The issue of sending additional forces to Region 6 is part of the plan for aid to South Vietnam on which we are currently working up here. However, the issue of how many troops to send and what types of specialty branch units are suitable to the battlefields of Region 6 must first be discussed in detail with the General Staff. In your combat operations, you must use the forces you currently possess with the greatest possible effectiveness, avoid unnecessary losses and casualties, strive to find ways to draw on local resources to strengthen your forces, and be extremely economical in your expenditure of weapons and ammunition, because Region 6, as well as Cochin China, are far from the Center [North Vietnam] and we still have some problems with supplying support to the front lines. In addition, with regards to main force units, the Center [the National leadership] wishes to use them in an extremely concentrated and mobile manner, and only use them when an opportunity arises in order to create the maximum strategic surprise.

You must study the tactics being used by your local force troops to ensure that they are suited to the specific conditions on the battlefield and that they achieve our military and political goals at specific locations and specific times.

For the immediate future, combat operations must support our objectives of securing control of the population, disrupting “pacification,” and consolidating and expanding our control. You should review your operations and draw lessons learned from them in the proper methods for combating enemy land-grabbing operations, for eliminating [killing] enemy thugs, officials, and traitors, for besieging enemy outposts, for attacking enemy rear bases, for attacking and disrupting enemy road traffic and lines of communications, etc. You should focus on combat operations that utilize small, elite forces to achieve a high level of effectiveness with low casualties.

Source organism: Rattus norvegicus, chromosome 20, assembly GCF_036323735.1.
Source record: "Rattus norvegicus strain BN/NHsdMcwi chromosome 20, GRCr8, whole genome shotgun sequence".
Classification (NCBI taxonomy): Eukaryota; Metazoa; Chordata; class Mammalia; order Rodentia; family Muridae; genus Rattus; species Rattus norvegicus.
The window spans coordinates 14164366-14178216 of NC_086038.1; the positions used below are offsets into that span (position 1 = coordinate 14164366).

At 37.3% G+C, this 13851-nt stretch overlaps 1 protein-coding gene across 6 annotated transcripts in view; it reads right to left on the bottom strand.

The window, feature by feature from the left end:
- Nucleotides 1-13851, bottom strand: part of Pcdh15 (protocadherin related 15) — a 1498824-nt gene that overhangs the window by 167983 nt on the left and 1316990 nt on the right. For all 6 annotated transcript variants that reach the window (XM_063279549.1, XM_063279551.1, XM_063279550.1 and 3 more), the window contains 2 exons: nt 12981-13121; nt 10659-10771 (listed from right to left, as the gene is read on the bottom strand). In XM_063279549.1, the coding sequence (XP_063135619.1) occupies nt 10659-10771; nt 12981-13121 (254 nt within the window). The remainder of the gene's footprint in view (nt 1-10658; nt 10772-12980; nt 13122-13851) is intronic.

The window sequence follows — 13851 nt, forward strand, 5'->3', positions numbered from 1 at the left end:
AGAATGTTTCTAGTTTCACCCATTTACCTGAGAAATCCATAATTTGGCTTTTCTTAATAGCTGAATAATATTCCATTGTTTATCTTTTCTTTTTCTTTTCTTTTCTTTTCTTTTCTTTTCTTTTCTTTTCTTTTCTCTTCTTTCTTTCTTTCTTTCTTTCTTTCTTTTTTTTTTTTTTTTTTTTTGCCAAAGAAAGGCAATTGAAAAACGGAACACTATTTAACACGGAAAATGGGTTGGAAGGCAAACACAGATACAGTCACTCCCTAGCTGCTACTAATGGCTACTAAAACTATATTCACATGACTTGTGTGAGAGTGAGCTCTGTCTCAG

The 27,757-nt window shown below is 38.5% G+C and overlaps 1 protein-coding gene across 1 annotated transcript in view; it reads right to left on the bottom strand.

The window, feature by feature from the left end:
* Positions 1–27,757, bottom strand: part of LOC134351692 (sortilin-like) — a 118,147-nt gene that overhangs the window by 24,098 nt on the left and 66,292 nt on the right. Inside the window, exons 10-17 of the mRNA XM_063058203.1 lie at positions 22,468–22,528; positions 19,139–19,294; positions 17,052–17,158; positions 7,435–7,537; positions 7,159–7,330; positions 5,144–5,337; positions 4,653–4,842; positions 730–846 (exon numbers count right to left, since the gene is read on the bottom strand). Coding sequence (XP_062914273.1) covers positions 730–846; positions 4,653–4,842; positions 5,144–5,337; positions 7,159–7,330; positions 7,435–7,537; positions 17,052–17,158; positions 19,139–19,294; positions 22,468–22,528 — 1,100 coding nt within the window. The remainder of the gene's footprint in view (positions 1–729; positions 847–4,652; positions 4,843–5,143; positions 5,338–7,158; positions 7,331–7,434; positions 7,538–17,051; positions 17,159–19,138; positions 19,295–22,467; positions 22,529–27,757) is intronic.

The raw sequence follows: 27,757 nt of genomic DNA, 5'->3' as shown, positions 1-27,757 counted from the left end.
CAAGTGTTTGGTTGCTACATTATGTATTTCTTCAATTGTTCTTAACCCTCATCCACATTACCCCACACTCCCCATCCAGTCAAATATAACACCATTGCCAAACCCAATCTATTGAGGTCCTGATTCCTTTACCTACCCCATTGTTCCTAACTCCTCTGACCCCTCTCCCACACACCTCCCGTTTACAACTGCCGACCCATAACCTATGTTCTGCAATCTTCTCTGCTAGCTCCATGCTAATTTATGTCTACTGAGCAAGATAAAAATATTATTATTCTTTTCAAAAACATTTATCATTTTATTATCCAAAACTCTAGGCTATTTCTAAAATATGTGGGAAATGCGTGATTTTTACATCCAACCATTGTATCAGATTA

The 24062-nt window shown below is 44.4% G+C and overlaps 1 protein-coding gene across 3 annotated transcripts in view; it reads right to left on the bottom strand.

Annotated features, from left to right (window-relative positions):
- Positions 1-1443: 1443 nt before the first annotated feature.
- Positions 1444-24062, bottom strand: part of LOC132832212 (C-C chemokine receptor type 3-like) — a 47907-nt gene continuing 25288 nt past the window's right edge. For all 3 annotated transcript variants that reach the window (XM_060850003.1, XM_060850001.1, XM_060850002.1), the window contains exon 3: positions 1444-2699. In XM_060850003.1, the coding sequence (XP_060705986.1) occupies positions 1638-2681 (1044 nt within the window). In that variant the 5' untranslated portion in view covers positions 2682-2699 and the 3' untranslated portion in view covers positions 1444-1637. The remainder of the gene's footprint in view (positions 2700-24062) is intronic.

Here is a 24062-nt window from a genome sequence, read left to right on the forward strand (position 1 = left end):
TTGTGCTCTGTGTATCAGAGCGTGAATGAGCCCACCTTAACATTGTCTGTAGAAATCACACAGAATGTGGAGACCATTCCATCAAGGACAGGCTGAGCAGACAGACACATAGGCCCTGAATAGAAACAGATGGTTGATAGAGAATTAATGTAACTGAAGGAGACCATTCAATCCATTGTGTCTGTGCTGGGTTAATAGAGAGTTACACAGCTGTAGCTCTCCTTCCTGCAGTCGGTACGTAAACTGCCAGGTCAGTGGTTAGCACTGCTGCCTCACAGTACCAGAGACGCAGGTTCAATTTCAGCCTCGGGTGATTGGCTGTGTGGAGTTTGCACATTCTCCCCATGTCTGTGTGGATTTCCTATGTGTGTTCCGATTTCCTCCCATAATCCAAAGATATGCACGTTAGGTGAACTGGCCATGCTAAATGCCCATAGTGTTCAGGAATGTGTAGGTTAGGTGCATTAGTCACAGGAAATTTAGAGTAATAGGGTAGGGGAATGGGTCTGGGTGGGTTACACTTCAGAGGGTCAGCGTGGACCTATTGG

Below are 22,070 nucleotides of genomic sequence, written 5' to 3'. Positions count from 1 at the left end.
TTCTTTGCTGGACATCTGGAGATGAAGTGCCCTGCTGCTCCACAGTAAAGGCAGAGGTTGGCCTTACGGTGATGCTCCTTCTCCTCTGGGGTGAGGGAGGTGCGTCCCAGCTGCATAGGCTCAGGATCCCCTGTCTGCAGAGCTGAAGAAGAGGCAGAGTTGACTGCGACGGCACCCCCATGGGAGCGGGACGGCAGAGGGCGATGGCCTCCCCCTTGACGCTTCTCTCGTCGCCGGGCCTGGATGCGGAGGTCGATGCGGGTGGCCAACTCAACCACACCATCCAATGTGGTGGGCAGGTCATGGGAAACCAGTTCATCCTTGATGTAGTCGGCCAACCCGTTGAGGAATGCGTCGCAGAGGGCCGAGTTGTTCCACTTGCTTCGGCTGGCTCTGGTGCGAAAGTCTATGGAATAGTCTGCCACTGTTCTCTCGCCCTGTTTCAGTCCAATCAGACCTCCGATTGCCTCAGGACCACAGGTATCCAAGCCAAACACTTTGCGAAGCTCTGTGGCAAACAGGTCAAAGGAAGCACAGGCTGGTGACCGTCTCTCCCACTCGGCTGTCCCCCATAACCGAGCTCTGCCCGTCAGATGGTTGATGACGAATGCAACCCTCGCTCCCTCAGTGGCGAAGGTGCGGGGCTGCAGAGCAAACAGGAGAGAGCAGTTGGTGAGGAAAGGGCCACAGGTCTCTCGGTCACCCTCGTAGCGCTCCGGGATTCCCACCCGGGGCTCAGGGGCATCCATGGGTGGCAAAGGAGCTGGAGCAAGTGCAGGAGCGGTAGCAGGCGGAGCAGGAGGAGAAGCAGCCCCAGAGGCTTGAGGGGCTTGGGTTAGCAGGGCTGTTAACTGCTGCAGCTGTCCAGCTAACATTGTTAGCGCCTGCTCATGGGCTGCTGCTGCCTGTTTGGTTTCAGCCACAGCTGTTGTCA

With respect to Dalat, you should aggressively develop springboard positions, create a siege posture around the city, and, when the opportunity presents itself, quickly attack using local armed forces in coordination with mass [civilian] violence in order to liberate the city in order to disrupt the enemy’s scheme of pulling back and regrouping his forces to turn Dalat into a large military strong-point on the enemy’s defense line along Route 11.

5. The Region Committee’s Command and Guidance Operations.

In addition to general matters, I suggest that you should move the Region Party Committee headquarters to another area where mobility is better so that the Region Party Committee can cover the entire battlefield and facilitate contact with Region 7 and our strategic corridor down from North Vietnam. The region’s current base could be turned over to the province Party committee for their use. Additional support for Region 6 is a component of our overall plan to provide support to the entire South Vietnamese battlefield. However, to facilitate transportation and the receipt of such support, I agree that you should arrange for transportation of supplies directly from the strategic corridor to the region’s base in order to avoid circuitous routes that waste time and energy.

You should analyze the deployment and assignment of individual duties to the members of the Region Party Committee in order to be able to provide guidance to all three areas [mountain jungles, rural countryside, cities]. As for gaining control of the population in the lowlands, the coastal provinces are directly responsible for that but the Region Party Committee should establish an element to monitor, supervise, and assist the provinces in expanding and improving the movement in those areas. With respect to the cities, you should assign additional cadre to Tuyen Duc in order to intensify our movement in Dalat and the rural countryside around the city. Besides those two areas, the Regiment Party Committee should provide appropriate guidance on perfecting our control over the mountainous areas and on expanding and building bases. This should be considered one of your most important, leading responsibilities, and you must carry it out very quickly and vigorously so that next year you will be able to receive main force troops from up here in order to be able to seize the opportunity in time to score major victories.